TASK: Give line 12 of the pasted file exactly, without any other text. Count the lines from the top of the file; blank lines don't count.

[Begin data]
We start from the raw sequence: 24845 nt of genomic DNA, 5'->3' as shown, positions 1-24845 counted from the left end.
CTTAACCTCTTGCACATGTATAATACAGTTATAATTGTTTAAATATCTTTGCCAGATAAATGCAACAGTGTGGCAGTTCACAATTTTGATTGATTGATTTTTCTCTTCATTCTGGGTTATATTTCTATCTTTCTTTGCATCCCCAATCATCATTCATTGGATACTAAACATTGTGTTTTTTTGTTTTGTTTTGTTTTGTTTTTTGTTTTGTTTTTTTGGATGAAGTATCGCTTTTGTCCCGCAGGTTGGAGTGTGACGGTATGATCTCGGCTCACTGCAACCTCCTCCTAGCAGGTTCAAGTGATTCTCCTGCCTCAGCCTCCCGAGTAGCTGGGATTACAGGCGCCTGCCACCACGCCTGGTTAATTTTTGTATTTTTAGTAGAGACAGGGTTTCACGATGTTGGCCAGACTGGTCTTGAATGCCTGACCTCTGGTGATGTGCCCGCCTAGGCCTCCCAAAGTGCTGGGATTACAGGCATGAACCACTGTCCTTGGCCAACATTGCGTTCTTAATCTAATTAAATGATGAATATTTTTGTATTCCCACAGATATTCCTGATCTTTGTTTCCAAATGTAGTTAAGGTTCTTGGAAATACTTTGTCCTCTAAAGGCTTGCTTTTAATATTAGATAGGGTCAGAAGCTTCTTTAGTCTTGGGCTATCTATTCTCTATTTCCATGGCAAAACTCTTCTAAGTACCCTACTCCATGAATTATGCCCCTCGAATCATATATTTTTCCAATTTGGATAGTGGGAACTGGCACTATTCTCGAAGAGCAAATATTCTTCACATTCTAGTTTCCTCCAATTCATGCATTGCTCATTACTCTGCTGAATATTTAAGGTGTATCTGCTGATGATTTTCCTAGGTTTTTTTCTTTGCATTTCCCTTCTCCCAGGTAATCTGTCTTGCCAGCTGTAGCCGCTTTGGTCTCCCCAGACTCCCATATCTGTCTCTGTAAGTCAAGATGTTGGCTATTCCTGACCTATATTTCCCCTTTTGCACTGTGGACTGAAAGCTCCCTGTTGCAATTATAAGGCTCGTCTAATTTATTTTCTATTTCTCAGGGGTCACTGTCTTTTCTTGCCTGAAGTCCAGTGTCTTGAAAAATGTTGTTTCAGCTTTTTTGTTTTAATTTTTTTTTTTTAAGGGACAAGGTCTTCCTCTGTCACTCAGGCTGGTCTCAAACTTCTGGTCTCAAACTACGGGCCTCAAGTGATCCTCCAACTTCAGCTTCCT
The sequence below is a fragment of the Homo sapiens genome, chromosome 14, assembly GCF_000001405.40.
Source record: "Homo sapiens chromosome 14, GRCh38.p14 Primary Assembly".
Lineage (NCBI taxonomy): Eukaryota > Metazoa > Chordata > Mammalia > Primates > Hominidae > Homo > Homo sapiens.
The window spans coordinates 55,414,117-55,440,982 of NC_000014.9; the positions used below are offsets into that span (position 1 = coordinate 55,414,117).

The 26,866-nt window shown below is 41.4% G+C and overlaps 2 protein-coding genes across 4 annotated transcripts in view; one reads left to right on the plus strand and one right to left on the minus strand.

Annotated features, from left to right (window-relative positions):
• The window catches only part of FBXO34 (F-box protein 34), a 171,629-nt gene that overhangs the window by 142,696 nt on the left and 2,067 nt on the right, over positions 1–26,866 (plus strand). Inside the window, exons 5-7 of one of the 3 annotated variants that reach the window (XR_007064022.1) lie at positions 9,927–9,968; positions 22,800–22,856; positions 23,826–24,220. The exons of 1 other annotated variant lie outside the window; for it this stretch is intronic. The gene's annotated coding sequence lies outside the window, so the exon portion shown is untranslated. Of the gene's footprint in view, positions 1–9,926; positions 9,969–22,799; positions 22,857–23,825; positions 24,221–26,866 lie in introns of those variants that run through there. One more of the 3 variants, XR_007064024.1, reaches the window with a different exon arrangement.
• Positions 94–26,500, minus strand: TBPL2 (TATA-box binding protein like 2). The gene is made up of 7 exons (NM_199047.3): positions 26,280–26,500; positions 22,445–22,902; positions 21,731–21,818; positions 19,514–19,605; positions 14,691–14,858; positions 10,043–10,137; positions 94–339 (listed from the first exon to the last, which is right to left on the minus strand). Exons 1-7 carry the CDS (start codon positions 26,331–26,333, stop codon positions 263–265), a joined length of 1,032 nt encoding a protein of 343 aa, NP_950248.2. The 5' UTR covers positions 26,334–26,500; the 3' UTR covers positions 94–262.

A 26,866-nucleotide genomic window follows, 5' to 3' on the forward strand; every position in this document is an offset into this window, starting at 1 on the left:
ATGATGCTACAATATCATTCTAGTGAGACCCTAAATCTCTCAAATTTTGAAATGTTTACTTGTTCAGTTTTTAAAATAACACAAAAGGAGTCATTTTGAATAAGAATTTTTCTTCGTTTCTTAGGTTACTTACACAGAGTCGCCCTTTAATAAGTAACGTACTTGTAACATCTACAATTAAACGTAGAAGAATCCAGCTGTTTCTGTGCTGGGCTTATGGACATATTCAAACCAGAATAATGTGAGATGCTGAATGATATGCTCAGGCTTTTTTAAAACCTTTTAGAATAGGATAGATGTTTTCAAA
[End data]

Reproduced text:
ATGATGCTACAATATCATTCTAGTGAGACCCTAAATCTCTCAAATTTTGAAATGTTTACTTGTTCAGTTTTTAAAATAACACAAAAGGAGTCATTTTGAATAAGAATTTTTCTTCGTTTCTTAGGTTACTTACACAGAGTCGCCCTTTAATAAGTAACGTACTTGTAACATCTACAATTAAACGTAGAAGAATCCAGCTGTTTCTGTGCTGGGCTTATGGACATATTCAAACCAGAATAATGTGAGATGCTGAATGATATGCTCAGGCTTTTTTAAAACCTTTTAGAATAGGATAGATGTTTTCAAA